Open government doesn’t cost money. It saves money.
You wouldn’t know that from much of what you hear from public bodies who must deal with records requests and comply with Nevada’s Open Meeting Law.
Earlier this month, for example, the Nevada League of Cities and Municipalities introduced a bill, Senate Bill 28, in the state Legislature that would increase substantially the costs for obtaining a copy of a public document.
Nevada’s public records law does allow government to charge a fee for the “actual cost” of copying a document. However, this bill would allow fees when a government employee retrieves or reviews a document for copying.
Going further, under the bill government agencies could begin to charge a fee if all you want to do is look at a document — something that never has been allowed by Nevada law.
These new fees would be triggered by an “extraordinary” request for records — which the bill defines as more than 25 pages, even if it’s an electronic document.
The sole stated purpose for SB28 is to save money for governments. The effect, though, would be to make public records available only to people who can afford them. That’s a direct contradiction of our public records law, the purpose of which is to “foster democratic principles by providing members of the public with access to inspect and copy public books and records ….”
During Sunshine Week (March 15-21), journalists across the country remind our readers of these fundamental democratic principles. Shining light on the government not only illuminates how and why decisions are made, but how much those policies cost.
By making sure records are open, we can know who got the contract for a new roof on the school and how much they were paid. We know the salaries of employees. We know who donated sizable amounts of money to politicians’ campaigns.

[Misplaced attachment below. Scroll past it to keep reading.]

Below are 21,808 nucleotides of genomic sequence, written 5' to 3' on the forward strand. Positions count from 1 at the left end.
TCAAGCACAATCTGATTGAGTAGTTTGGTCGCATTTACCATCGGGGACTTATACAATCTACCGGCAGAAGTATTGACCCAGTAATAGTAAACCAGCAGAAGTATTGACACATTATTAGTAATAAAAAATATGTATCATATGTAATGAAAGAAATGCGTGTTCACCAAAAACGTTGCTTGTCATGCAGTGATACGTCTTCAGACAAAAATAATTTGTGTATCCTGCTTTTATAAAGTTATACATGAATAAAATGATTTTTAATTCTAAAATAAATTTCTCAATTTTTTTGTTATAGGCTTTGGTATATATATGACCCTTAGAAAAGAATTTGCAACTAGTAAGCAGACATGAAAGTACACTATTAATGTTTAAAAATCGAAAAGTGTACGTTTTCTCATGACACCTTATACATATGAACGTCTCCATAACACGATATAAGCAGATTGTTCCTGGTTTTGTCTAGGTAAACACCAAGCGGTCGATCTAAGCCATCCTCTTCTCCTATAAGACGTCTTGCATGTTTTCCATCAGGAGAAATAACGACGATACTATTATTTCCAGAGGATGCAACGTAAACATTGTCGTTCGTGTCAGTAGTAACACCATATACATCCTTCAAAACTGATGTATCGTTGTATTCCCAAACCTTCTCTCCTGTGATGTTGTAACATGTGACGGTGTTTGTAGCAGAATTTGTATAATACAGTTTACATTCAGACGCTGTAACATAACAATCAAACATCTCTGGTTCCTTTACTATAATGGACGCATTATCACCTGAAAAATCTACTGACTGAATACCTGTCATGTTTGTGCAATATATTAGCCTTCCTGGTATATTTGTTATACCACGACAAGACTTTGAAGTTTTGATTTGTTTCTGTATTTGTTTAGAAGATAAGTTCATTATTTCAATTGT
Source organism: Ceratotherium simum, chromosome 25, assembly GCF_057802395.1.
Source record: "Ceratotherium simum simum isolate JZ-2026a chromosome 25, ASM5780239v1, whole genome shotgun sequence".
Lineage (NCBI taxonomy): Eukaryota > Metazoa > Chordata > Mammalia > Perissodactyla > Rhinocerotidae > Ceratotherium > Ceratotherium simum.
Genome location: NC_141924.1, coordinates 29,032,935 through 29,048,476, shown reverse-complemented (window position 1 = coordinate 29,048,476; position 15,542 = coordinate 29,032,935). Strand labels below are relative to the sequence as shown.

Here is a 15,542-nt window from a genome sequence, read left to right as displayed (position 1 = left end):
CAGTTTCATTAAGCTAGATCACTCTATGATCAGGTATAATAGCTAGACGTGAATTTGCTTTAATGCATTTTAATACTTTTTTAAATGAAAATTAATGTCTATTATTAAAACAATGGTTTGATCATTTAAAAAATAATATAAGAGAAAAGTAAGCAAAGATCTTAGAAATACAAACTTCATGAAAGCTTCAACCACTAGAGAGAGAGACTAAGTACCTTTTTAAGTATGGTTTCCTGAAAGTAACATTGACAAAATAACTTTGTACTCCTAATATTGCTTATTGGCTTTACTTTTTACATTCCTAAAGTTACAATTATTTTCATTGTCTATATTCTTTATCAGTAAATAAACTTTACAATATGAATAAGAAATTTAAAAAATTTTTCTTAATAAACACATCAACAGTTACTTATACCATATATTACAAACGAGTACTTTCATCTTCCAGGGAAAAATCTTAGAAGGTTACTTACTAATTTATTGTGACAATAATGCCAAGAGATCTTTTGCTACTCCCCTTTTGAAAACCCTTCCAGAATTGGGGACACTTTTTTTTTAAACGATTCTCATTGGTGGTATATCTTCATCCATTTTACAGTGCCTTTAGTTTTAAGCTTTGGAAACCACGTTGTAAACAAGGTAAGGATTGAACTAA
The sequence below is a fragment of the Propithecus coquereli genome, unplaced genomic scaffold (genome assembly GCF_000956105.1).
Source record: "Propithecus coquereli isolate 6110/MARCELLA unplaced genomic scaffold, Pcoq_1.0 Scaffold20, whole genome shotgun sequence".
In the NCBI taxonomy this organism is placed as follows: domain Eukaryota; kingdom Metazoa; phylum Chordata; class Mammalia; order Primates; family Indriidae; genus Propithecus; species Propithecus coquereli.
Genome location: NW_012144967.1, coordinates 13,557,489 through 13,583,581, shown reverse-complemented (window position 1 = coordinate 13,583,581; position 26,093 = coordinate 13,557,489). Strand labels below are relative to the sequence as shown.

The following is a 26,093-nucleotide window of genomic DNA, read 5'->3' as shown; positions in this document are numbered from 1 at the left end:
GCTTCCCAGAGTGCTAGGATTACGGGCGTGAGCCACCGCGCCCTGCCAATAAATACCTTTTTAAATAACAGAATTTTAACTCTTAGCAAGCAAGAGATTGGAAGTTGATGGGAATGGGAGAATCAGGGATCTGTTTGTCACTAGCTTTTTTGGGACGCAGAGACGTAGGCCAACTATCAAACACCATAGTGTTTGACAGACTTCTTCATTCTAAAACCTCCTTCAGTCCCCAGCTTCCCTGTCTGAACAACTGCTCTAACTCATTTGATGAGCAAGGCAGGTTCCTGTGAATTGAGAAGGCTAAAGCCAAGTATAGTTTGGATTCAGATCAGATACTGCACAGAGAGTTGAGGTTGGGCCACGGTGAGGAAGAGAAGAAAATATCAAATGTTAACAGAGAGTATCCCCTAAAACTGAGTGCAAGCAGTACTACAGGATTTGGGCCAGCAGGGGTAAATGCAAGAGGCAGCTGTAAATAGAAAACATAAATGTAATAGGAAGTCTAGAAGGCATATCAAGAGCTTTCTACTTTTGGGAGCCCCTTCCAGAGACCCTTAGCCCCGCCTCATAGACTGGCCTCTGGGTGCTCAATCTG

We can look up the city’s budget to see how much is being spent to get rid of weeds or fix a pump. We can see how much the state spends on Medicaid and law enforcement.
How does this save us money?
• It’s a deterrent. Just knowing that any taxpayer can look up everything his or her government spends money on is a strong defense against fraud and abuse.
• It give us choices. Like us, governments have to prioritize how they spend our money. What they tell us is important isn’t necessarily borne out by where the money is spent.
• It makes elected officials accountable. They make the decisions, and if we think they are wasting money or spending it on the wrong priorities, we can vote somebody else into their position.
It’s not hard to imagine what could happen if we don’t have access to public records. It would be handing our government a blank check. In some ways, Nevada residents have more access to these kinds of documents than ever before, simply by going on the web and looking them up.
On the other hand, governments at the local, state and federal level are collecting more and more information from us and, at the same time, becoming increasingly reluctant to share information with the public.
Are they hiding it? Not exactly.
With measures such as SB28, they want to charge you a higher fee to see it. We simply can’t afford secrecy.
Barry Smith is executive director of the Nevada Press Association.